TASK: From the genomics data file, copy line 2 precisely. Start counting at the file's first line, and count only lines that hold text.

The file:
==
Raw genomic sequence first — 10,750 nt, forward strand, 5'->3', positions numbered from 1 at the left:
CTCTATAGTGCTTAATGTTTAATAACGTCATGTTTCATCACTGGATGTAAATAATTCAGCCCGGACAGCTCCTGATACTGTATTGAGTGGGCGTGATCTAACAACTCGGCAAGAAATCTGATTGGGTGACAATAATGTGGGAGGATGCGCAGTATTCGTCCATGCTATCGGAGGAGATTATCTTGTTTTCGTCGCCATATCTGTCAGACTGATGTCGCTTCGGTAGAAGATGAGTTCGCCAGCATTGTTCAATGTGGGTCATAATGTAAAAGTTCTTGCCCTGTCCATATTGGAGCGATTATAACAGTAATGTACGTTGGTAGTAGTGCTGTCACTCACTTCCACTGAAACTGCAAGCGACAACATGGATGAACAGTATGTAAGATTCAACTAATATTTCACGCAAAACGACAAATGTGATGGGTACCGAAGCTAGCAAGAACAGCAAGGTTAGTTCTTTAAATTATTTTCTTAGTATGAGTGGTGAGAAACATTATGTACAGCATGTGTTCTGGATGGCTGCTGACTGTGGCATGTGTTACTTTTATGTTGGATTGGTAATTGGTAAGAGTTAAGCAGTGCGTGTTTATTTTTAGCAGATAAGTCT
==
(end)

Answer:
CTCTATAGTGCTTAATGTTTAATAACGTCATGTTTCATCACTGGATGTAAATAATTCAGCCCGGACAGCTCCTGATACTGTATTGAGTGGGCGTGATCTAACAACTCGGCAAGAAATCTGATTGGGTGACAATAATGTGGGAGGATGCGCAGTATTCGTCCATGCTATCGGAGGAGATTATCTTGTTTTCGTCGCCATATCTGTCAGACTGATGTCGCTTCGGTAGAAGATGAGTTCGCCAGCATTGTTCAATGTGGGTCATAATGTAAAAGTTCTTGCCCTGTCCATATTGGAGCGATTATAACAGTAATGTACGTTGGTAGTAGTGCTGTCACTCACTTCCACTGAAACTGCAAGCGACAACATGGATGAACAGTATGTAAGATTCAACTAATATTTCACGCAAAACGACAAATGTGATGGGTACCGAAGCTAGCAAGAACAGCAAGGTTAGTTCTTTAAATTATTTTCTTAGTATGAGTGGTGAGAAACATTATGTACAGCATGTGTTCTGGATGGCTGCTGACTGTGGCATGTGTTACTTTTATGTTGGATTGGTAATTGGTAAGAGTTAAGCAGTGCGTGTTTATTTTTAGCAGATAAGTCT